The Perl Toolchain Summit needs more sponsors. If your company depends on Perl, please support this very important event.


IPTables::libiptc - Perl extension for iptables libiptc


  use IPTables::libiptc;

  $table = IPTables::libiptc::init('filter');


  # Its important to commit/push-back the changes to the kernel


This package provides a perl interface to the netfilter/iptables C-code and library libiptc.

Advantages of this module: Many rule changes can be done very fast. Several rule changes is committed atomically.

This module is heavily inspired by the CPAN module IPTables-IPv4. The CPAN module IPTables-IPv4 could not be used because it has not been kept up-to-date, with the newest iptables extensions. This is a result of the module design, as it contains every extension and thus needs to port them individually.

This package has another approach, it links with the systems libiptc.a library and depend on dynamic loading of iptables extensions available on the system.

The module only exports the libiptc chain manipulation functions. All rule manipulations are done through the iptables.c do_command function. As iptables.c is not made as a library, the package unfortunately needs to maintain/contain this C file.

Iptables kernel to userspace design

    The reasoning behind making this module comes from how iptables/libiptc communicate with the kernel. Iptables/libiptc transfers the entire ruleset from kernel to userspace, and back again after making some changes to the ruleset.

    This is a fairly large operation if only changing a single rule. That is actually the behavior of the iptables command.

    Thus, with this knowledge it make sense to make several changes before commit'ing the changes (entire ruleset) back to the kernel. This is the behavior/purpose of this perl module.

    This is also what makes it so very fast to many rule changes. And gives the property of several rule changes being committed atomically.


Most methods will return 1 for success, or 0 for failure (and on failure, set $! to a string describing the reason for the failure). Unless otherwise noted, you can assume that all methods will use this convention.

Chain Operations

    my ($policy)                      = $table->get_policy('chainname');
    my ($policy, $pkt_cnt, $byte_cnt) = $table->get_policy('chainname');

This returns an array containing the default policy, and the number of packets and bytes which have reached the default policy, in the chain chainname. If chainname does not exist, or if it is not a built-in chain, an empty array will be returned, and $! will be set to a string containing the reason.

    $success = $table->set_policy('chainname', 'target');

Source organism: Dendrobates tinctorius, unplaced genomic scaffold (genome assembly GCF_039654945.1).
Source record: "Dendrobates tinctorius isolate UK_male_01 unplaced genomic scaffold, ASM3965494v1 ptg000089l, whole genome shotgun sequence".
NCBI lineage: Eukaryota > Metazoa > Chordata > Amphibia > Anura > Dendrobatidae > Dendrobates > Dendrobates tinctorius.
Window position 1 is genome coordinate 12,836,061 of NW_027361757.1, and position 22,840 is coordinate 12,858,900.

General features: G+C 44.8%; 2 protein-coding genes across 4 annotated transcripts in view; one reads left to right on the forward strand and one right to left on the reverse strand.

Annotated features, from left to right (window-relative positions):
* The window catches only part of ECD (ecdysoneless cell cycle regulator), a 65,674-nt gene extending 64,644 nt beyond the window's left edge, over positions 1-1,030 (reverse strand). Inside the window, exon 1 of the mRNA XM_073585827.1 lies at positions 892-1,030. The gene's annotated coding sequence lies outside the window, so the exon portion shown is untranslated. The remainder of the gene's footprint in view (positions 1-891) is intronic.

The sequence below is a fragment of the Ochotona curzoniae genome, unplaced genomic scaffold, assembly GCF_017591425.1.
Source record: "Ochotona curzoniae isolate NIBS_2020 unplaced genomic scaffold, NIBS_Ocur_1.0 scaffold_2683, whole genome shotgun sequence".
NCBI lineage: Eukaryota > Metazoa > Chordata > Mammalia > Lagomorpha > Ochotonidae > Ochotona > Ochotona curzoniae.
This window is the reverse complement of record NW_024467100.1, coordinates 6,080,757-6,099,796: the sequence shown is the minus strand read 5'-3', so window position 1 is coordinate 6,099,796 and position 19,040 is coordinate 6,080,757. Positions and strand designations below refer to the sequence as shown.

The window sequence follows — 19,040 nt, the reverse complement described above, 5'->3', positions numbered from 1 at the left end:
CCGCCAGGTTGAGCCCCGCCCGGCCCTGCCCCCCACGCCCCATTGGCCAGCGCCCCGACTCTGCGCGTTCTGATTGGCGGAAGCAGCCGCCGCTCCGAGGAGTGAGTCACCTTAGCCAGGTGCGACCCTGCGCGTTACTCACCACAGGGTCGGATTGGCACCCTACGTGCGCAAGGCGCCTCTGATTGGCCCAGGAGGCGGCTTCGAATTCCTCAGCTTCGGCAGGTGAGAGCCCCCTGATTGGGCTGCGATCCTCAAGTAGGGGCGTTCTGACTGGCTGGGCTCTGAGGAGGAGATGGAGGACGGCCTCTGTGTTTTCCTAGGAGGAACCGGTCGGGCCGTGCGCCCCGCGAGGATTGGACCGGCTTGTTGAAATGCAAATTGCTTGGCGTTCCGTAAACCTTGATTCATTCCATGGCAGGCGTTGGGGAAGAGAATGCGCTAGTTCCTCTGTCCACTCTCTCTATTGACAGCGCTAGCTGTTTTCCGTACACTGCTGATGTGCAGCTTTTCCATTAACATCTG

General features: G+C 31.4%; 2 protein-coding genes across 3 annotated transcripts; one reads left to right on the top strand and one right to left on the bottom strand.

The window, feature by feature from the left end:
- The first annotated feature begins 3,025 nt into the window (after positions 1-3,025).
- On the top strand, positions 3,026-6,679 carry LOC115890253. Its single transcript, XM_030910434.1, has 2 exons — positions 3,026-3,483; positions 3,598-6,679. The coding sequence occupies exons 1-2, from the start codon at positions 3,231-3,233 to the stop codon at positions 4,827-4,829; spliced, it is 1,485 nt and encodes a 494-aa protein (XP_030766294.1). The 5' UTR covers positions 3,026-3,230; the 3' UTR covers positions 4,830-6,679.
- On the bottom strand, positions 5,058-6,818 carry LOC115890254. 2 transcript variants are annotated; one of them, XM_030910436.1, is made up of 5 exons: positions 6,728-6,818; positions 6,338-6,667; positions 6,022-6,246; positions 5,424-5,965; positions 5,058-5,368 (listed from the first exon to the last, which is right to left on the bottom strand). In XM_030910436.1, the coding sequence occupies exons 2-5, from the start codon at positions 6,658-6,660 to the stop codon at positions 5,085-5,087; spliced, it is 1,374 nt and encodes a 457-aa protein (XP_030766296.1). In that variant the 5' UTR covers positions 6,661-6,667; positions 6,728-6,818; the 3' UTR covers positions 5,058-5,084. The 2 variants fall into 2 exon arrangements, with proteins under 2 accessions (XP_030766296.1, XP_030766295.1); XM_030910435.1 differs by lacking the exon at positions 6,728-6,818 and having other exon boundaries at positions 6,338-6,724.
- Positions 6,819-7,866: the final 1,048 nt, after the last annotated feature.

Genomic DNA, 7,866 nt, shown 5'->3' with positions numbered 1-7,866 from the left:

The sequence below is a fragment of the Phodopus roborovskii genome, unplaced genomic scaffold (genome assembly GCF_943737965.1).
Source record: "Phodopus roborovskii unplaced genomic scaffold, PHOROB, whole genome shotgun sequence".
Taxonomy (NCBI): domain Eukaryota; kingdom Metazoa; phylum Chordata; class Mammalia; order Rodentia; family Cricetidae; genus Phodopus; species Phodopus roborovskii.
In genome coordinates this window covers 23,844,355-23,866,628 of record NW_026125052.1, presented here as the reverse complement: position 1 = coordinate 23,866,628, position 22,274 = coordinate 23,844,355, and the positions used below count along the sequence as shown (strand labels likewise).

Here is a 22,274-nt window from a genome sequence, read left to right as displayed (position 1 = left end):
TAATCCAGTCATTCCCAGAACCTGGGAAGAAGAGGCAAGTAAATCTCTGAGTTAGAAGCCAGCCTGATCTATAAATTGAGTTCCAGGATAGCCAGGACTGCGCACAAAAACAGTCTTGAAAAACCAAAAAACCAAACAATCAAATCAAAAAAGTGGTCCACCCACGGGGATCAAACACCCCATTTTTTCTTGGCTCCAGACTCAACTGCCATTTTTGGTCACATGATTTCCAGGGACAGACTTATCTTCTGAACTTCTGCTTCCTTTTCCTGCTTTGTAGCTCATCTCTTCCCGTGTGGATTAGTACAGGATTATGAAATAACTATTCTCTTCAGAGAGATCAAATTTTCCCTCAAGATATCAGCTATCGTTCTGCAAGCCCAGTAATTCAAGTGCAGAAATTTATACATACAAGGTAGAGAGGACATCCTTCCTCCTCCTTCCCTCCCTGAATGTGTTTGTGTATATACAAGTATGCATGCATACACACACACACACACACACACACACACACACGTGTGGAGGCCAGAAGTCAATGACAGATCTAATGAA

$success = $table->set_policy('chainname', 'target', 'pkt_cnt', 'byte_cnt');
    ($success, $old_policy, $old_pkt_cnt, $old_pkt_cnt) = $table->set_policy('chainname', 'target');

Sets the default policy. set_policy can be called several ways. Upon success full setting of the policy the old policy and counters are returned. The counter setting values are optional.

    $success = $table->create_chain('chainname');
    $success = $table->is_chain('chainname');

Checks if the chain exist.

    $success = $table->builtin('chainname');

Tests if the chainname is a buildin chain.

 $success = $table->delete_chain('chainname');

Tries to delete the chain, returns false if it could not.

 $refs = $table->get_references('chainname');

Get a count of how many rules reference/jump to this chain.

Listing Operations

    @array            = $table->list_chains();
    $number_of_chains = $table->list_chains();

Lists all chains. Returns the number of chains in SCALAR context.

    @array           = $table->list_rules_IPs('type', 'chainname');
    $number_of_rules = $table->list_rules_IPs('type', 'chainname');

This function lists the (rules) source or destination IPs from a given chain. The type is either src or dst for source and destination IPs. The netmask is also listed together with the IPs, but separated by a / character. If chainname does not exist undef is returned.

Rules Operations

No rules manipulation functions is mapped/export from libiptc, instead the iptables do_command function is exported to this purpose.

Iptables commands (from iptables.h)


Example of an array which contains a command:

    my @array = ("-I", "test", "-s", "", "-j", "ACCEPT");


None by default.

Exportable constants



Module source also available here:

The Netfilter/iptables homepage:



Jesper Dangaard Brouer, <> or <>.

Authors SVN version information



Copyright (C) 2006-2011 by Jesper Dangaard Brouer

This program is free software; you can redistribute it and/or modify it under the terms of the GNU General Public License as published by the Free Software Foundation; either version 2 of the License, or (at your option) any later version.

6 POD Errors

The following errors were encountered while parsing the POD:

Around line 141:

You forgot a '=back' before '=head1'

Around line 206:

You forgot a '=back' before '=head2'

Around line 208:

'=item' outside of any '=over'

Around line 227:

You forgot a '=back' before '=head2'

Around line 235:

'=item' outside of any '=over'

Around line 245:

You forgot a '=back' before '=head1'